Archive: The Downwards Singles collects on one 12” the three original songs from Tropic of Cancer’s brace of 2009-11 releases (now both out of print and highly sought-after), with new artwork by Silent Editions. The influence of Tropic of Cancer’s debut single, ‘The Dull Age’/’Victims’, on Blackest Ever Black cannot be overestimated. Indeed, it’s hard to imagine the label existing without it, such was its impact on us. In some respects, it’s BLACKEST000, the ur-Blackest record, and together with Raime’s EP demo it sketched the outlines of a universe we still inhabit, and are still exploring. Of course Tropic of Cancer would go on to release the The Sorrow Of Two Blooms on Blackest Ever Black two years later, and much else since (including debut album Restless Idylls), but ‘The Dull Age’/‘Victims’, and its 2011 follow-up ‘Be Brave’, retain a special place in our heart, and now, as we prepare to release a new EP from the band (Stop Suffering), we’re pleased to be able to resurrect them. It’s obvious now, as then, what the mesmerising, mantra-like ‘The Dull Age’ owes to the saturnine ambience of 4AD and the early ‘80s goth/post-punk nexus, but we’re freshly struck by the ancient folk-like purity of Lobo’s wordless, ship-swaying vocal refrain, and to the song’s clear echoes of Spector-grade 1950s death-discs: with its bruised rock-a-bye backbeat, skeletal arrangement and deep canyons of echo, the DNA of ‘The Dull Age’ can, we’d argue, be traced right back to The Aquatones’ ‘You’ or The Paris Sisters’ ‘I Love How You Love Me’. Lobo and Mendez’s confidence in repetition, crucial to the song’s effect, betrays not only a love of post-Velvets drone-rock but also an intimate understanding of minimal techno’s stasis-in-motion, while the wanton reverb worship invokes classic dream-pop/shoegaze, at the same time prefiguring the oceanic psychedelia of Tropic of Cancer’s own Restless Idylls and Stop Suffering. It is, as it always was, the sound of falling: into eternal darkness or eternal light, who can say? It’s the falling that matters. ‘Victims’ comes from the same place, dialling up the atmosphere of moody jangle; Lobo’s guitar and bass sting hard, a suggestively murmuring Mendez on vocal duties this time. If ’The Dull Age’ and ‘Victims’ were made for a small hours performance at the Roadhouse (Lynchian is an over-used descriptor these days, but these narcotic, time-warping dream-songs surely warrant it), then the void-gargling darkwaver ‘Be Brave’ is for the wired motorcycle ride home. It’s still trance-music, it’s still morbidly romantic, but this time the devil is in on its back: there’s an urgency and aggression to proceedings. Here we’re introduced to the Suicide-al motorik rhythm that would carry on over into ‘A Color’ and other subsequent TOC cuts; Mendez’s voice leads, ricocheting with reverb and delay, channelling Mallinder and Minimal Man, but, as the pedal hits the floor, it’s Lobo’s moaned, amorphous backing part that exerts the most power – the voice of a dead lover watching over you, or perhaps beckoning you to join her. Archive: The Downwards Singles is a record in the truest sense: an artefact and memorial of a time and a place that can never be revisited or relived. The ultimate post-punk, post-techno death-disc, and a very proud, overdue addition to the Blackest Ever Black catalogue.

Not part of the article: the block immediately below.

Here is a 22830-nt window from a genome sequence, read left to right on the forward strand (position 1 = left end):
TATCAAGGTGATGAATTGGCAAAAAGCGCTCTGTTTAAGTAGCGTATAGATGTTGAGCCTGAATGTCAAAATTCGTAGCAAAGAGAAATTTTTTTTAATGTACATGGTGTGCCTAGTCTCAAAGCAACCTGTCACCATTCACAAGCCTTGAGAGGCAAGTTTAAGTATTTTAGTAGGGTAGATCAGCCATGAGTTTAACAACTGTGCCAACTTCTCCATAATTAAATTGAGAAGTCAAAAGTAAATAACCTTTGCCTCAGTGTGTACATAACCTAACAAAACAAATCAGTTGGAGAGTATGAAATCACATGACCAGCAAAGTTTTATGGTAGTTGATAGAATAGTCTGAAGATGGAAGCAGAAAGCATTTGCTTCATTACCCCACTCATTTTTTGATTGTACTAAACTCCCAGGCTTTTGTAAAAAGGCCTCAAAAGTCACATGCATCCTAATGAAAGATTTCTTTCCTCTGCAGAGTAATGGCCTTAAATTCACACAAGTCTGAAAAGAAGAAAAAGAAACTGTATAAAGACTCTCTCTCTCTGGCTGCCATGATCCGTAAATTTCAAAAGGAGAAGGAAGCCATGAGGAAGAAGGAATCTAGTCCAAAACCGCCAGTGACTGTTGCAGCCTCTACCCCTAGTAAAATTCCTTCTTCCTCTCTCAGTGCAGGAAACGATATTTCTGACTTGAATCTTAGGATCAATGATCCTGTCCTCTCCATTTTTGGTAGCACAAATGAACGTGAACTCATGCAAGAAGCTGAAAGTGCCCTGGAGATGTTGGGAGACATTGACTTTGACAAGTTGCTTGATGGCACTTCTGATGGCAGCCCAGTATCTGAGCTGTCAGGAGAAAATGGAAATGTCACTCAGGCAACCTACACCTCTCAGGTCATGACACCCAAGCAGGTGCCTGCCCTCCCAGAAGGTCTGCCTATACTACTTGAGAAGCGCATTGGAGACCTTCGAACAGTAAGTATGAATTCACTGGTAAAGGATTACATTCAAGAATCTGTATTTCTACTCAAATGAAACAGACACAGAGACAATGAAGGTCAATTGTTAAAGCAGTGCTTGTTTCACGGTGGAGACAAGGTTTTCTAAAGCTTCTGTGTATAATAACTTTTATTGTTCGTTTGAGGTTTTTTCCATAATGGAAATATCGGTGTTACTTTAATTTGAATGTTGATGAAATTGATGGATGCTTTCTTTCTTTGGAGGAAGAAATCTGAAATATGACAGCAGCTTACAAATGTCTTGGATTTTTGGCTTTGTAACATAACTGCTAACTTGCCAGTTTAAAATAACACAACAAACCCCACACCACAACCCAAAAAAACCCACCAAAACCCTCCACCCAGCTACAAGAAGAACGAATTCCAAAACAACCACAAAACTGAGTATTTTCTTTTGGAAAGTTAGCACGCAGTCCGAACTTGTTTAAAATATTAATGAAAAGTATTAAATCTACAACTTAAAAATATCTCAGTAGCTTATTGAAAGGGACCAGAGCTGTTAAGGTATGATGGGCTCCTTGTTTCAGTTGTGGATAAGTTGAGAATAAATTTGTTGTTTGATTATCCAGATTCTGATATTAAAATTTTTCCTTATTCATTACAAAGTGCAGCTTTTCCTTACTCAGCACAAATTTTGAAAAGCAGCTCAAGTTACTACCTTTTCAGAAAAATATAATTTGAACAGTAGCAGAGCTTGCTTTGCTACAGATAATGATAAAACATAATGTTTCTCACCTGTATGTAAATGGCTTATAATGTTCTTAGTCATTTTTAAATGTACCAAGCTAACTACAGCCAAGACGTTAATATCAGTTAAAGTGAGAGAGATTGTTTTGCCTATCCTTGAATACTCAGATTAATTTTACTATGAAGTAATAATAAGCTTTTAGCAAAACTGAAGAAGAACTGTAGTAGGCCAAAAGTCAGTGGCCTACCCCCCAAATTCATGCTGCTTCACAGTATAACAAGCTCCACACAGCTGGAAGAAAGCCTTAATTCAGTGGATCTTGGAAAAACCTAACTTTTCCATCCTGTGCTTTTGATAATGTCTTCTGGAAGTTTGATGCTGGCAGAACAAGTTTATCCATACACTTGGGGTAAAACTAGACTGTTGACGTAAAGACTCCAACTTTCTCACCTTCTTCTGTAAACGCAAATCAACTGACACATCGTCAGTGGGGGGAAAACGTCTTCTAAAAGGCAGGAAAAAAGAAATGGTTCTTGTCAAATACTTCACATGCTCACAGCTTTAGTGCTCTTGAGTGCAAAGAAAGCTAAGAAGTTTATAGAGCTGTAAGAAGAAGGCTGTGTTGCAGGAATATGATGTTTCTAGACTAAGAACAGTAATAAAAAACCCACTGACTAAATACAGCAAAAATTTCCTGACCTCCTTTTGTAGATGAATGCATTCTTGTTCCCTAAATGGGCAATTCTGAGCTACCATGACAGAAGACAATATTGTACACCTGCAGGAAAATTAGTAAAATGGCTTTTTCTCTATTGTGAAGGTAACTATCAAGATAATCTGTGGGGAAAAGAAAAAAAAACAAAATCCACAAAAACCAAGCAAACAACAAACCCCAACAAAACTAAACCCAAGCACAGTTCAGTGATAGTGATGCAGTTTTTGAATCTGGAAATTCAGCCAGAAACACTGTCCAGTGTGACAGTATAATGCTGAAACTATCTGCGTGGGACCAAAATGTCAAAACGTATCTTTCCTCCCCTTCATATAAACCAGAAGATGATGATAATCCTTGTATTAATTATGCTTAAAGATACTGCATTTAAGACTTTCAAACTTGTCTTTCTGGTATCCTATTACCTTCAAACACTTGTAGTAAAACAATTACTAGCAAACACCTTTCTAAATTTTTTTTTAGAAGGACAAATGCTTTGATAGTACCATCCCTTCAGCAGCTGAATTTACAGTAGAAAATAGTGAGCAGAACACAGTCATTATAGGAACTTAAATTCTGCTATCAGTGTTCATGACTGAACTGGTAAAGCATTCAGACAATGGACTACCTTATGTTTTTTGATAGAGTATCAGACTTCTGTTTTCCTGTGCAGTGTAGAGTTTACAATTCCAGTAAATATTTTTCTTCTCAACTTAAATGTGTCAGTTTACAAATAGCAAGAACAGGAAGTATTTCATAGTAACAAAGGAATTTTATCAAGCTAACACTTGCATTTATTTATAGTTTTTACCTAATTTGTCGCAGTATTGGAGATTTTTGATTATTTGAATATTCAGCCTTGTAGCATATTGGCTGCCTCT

Why don't you do yourself a favor and get this through your moldy rind ASAP: Future Punx are punk. Punker than the Tragedy tattoo you got in 2006 and try to forget about. Punker than your "transgressive" Soundcloud-noise-wankery and the fascist imagery you childishly borrowed for the logo. Punker than your dangly earring and your stupid switchblade that you will literally never use, and yes dear reader, punker than YOU. The members of Future Punx have all taken the traditional punk trajectory; playing in crust, garage, weird-punk, hardcore punk bands, and by virtue of thinking for themselves becoming what they were always meant to be: FUTURE PUNX. For far too long the Punx have been a well-kept New York secret. The band, formed in the aftermath of FERGUS & GERONIMO, have become a well-oiled live machine over the last three years. Near-constant gigging at New York institutions like Baby’s Alright, Palisades and Silent Barn have found them fiercer than ever, evidenced in 'This Is Post-Wave', their first full length LP. On the self-produced album, Future Punx solidify their vision of a genreless approach to musical creation, finding a focused, diverse and open-hearted approach to exploring the astral planes of punk. Both sonically and conceptually, 'This Is Post-Wave' takes the group to new places. It shouldn't be surprising that the title reads like that of a manifesto, as the opening, titular track is just that. Telling both the bands' cosmic origin-story and ideological agenda, the song ends with an exciting refrain: “Liberate at any rate, don't hesitate, THIS IS POST-WAVE”
Tracklist: 1:Post-Wave 2:Endless Growth 3:Travel with our Minds 4:Manhattan Loverboy 5:Any Other Way 6:We'll Play 7:Grand Scheme 8:The Punchline 9:The Joke 10:I've Been Wrong Before 11:Ever You Go 12:How to Dance 13:No Safety Net 14:Ahead of Yourself 15:Pre-Wave